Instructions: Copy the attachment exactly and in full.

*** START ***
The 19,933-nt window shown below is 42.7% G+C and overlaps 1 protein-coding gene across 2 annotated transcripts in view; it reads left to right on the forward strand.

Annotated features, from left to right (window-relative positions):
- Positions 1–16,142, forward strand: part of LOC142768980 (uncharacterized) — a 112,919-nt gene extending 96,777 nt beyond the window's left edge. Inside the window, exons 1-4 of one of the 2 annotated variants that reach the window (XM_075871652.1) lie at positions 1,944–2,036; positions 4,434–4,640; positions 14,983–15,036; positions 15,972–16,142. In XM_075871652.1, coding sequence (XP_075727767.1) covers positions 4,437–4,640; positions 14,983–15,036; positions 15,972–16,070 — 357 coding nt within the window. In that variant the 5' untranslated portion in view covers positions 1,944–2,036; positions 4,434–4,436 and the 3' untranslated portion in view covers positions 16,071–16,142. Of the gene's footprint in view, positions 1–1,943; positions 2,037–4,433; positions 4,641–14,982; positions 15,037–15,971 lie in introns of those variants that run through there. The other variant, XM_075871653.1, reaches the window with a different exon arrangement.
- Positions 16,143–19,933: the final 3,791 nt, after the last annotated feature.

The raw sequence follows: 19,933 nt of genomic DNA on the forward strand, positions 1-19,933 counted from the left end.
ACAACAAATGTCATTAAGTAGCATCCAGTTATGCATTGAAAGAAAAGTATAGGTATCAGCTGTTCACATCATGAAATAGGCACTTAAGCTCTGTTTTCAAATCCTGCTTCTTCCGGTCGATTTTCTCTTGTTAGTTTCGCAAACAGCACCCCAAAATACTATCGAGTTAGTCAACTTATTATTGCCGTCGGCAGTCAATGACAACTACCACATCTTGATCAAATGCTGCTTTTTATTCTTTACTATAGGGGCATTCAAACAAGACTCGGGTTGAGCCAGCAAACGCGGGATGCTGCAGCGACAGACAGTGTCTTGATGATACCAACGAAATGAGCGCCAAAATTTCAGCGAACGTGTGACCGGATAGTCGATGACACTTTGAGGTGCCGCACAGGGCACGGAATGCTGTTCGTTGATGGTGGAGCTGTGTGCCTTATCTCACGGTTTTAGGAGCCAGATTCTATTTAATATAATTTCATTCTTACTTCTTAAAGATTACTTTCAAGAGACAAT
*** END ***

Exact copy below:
The 19,933-nt window shown below is 42.7% G+C and overlaps 1 protein-coding gene across 2 annotated transcripts in view; it reads left to right on the forward strand.

Annotated features, from left to right (window-relative positions):
- Positions 1–16,142, forward strand: part of LOC142768980 (uncharacterized) — a 112,919-nt gene extending 96,777 nt beyond the window's left edge. Inside the window, exons 1-4 of one of the 2 annotated variants that reach the window (XM_075871652.1) lie at positions 1,944–2,036; positions 4,434–4,640; positions 14,983–15,036; positions 15,972–16,142. In XM_075871652.1, coding sequence (XP_075727767.1) covers positions 4,437–4,640; positions 14,983–15,036; positions 15,972–16,070 — 357 coding nt within the window. In that variant the 5' untranslated portion in view covers positions 1,944–2,036; positions 4,434–4,436 and the 3' untranslated portion in view covers positions 16,071–16,142. Of the gene's footprint in view, positions 1–1,943; positions 2,037–4,433; positions 4,641–14,982; positions 15,037–15,971 lie in introns of those variants that run through there. The other variant, XM_075871653.1, reaches the window with a different exon arrangement.
- Positions 16,143–19,933: the final 3,791 nt, after the last annotated feature.

The raw sequence follows: 19,933 nt of genomic DNA on the forward strand, positions 1-19,933 counted from the left end.
ACAACAAATGTCATTAAGTAGCATCCAGTTATGCATTGAAAGAAAAGTATAGGTATCAGCTGTTCACATCATGAAATAGGCACTTAAGCTCTGTTTTCAAATCCTGCTTCTTCCGGTCGATTTTCTCTTGTTAGTTTCGCAAACAGCACCCCAAAATACTATCGAGTTAGTCAACTTATTATTGCCGTCGGCAGTCAATGACAACTACCACATCTTGATCAAATGCTGCTTTTTATTCTTTACTATAGGGGCATTCAAACAAGACTCGGGTTGAGCCAGCAAACGCGGGATGCTGCAGCGACAGACAGTGTCTTGATGATACCAACGAAATGAGCGCCAAAATTTCAGCGAACGTGTGACCGGATAGTCGATGACACTTTGAGGTGCCGCACAGGGCACGGAATGCTGTTCGTTGATGGTGGAGCTGTGTGCCTTATCTCACGGTTTTAGGAGCCAGATTCTATTTAATATAATTTCATTCTTACTTCTTAAAGATTACTTTCAAGAGACAAT